30 Days of Social Justice 13: Tolerance #30daysofsocialjustice #amwriting

Tolerance is a word that gets misused quite a bit in the media these days. It actually gets misconstrued with the definition of “tolerate” which is generally defined as “putting up with things we don’t like.” The actual definition of tolerance is different however:

-a fair, objective, and permissive attitude toward those whose opinions, beliefs, practices, racial or ethnic origins, etc., differ from one’s own; freedom from bigotry.

-a fair, objective, and permissive attitude toward opinions, beliefs, and practices that differ from one’s own.

-interest in and concern for ideas, opinions, practices, etc., foreign to one’s own; a liberal, undogmatic viewpoint.

While I don’t believe that any person can be completely objective because of bias, it’s rather interesting to note that the first part of the definition ends with “freedom from bigotry.” For example, most of those in the media spouting off about the queer community not showing tolerance to them (typically because of their bigoted statements) usually expect tolerance towards them to come for free. There’s an expectation that tolerance actually means that marginalized communities have to tolerate bigoted behavior.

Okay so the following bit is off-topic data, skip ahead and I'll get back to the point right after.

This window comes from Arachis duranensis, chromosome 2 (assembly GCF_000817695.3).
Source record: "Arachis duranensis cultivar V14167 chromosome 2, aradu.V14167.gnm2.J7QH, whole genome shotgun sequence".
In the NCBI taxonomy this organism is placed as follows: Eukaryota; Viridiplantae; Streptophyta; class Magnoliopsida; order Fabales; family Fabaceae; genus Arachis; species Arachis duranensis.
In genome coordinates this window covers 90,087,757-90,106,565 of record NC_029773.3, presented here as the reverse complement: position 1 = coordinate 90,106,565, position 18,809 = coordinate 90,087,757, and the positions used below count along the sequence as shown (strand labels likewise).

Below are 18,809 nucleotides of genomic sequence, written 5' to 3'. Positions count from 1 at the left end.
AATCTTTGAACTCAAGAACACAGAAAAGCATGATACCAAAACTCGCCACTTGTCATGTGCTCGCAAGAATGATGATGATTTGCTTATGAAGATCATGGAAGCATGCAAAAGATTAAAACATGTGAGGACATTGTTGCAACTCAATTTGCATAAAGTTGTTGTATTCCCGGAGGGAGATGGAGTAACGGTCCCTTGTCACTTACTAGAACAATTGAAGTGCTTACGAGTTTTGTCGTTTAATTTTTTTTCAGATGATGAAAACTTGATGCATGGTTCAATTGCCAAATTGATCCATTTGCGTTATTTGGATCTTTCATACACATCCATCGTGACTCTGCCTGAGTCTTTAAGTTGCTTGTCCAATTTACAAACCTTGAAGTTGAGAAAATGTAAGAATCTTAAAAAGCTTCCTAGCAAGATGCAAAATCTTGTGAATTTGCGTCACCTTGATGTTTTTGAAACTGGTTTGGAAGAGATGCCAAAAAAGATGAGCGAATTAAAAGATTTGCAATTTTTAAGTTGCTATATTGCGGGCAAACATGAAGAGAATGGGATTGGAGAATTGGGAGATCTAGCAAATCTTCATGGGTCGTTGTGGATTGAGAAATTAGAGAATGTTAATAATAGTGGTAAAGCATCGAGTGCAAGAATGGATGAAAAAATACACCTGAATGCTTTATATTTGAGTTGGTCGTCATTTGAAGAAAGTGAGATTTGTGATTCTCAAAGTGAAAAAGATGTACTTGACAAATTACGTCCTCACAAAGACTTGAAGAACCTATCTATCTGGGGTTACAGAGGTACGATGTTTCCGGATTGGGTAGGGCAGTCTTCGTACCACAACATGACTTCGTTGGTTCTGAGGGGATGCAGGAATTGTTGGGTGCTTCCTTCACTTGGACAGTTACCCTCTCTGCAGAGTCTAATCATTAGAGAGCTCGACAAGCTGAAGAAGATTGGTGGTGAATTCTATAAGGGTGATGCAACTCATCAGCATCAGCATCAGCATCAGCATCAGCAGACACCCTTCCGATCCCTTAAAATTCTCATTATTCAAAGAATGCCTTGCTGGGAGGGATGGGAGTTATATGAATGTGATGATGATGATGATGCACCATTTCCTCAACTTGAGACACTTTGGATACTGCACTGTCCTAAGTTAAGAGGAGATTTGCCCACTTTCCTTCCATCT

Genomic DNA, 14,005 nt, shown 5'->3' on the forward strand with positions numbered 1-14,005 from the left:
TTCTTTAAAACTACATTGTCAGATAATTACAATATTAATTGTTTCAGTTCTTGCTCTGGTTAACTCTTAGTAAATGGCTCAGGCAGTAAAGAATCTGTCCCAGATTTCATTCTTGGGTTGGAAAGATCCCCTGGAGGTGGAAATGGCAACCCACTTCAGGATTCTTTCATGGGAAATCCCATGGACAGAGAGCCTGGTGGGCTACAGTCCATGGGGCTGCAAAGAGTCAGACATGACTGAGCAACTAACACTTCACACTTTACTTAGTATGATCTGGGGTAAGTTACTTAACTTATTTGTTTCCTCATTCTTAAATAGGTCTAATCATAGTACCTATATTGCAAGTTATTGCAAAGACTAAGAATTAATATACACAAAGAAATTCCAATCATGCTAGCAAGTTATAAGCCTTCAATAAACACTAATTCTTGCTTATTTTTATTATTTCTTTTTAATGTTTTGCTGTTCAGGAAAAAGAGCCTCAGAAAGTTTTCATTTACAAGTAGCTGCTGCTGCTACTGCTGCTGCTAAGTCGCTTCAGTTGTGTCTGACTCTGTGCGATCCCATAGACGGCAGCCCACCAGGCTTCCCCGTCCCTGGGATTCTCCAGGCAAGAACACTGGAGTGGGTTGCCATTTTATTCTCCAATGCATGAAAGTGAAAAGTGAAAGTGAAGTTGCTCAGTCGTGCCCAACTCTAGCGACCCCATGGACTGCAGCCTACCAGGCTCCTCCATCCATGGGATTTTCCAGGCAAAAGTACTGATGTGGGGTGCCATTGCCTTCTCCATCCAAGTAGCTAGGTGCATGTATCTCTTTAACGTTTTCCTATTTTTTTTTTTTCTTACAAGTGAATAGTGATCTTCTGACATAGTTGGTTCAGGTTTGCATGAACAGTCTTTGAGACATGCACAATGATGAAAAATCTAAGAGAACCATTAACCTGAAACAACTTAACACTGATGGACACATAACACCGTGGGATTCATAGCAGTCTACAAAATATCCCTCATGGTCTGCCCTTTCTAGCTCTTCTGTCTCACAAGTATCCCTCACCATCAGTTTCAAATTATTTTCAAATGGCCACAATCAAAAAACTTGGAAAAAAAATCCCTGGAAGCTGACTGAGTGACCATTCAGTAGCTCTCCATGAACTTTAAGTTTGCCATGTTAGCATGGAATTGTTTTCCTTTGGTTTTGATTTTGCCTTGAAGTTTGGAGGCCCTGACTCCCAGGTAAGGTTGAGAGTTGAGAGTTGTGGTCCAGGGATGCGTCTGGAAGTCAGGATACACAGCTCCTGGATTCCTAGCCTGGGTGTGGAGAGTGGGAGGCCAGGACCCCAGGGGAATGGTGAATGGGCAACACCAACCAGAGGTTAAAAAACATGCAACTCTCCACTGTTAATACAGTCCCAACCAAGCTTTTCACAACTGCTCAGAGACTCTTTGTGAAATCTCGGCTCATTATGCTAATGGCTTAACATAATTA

I feel that true tolerance involves accepting those that are different, without conditions and without harassment. I grew up in New Hampshire, where the old Yankee idea of tolerance has always rung true for me. The idea is that you may think your neighbor is a bit weird, or not like the church they go to, or whatever, but as long as they’re not coming over bothering you and not breaking the law, then you’re going to let them be. Heck, you might even take over a plate of cookies and say hello. But you never, ever, shove your beliefs down their throat, because, well, live free or die, you know? (NH folks really really don’t like people telling them what to do.)

In reality, what our country has become in terms of tolerance, was not what the Founding Fathers wanted of us. They believed we could do better, but somewhere along the way in our 239 years, we’ve lost that ideal. They understood that tolerance is a two-way street, and that tolerance involves acceptance, not bigotry.


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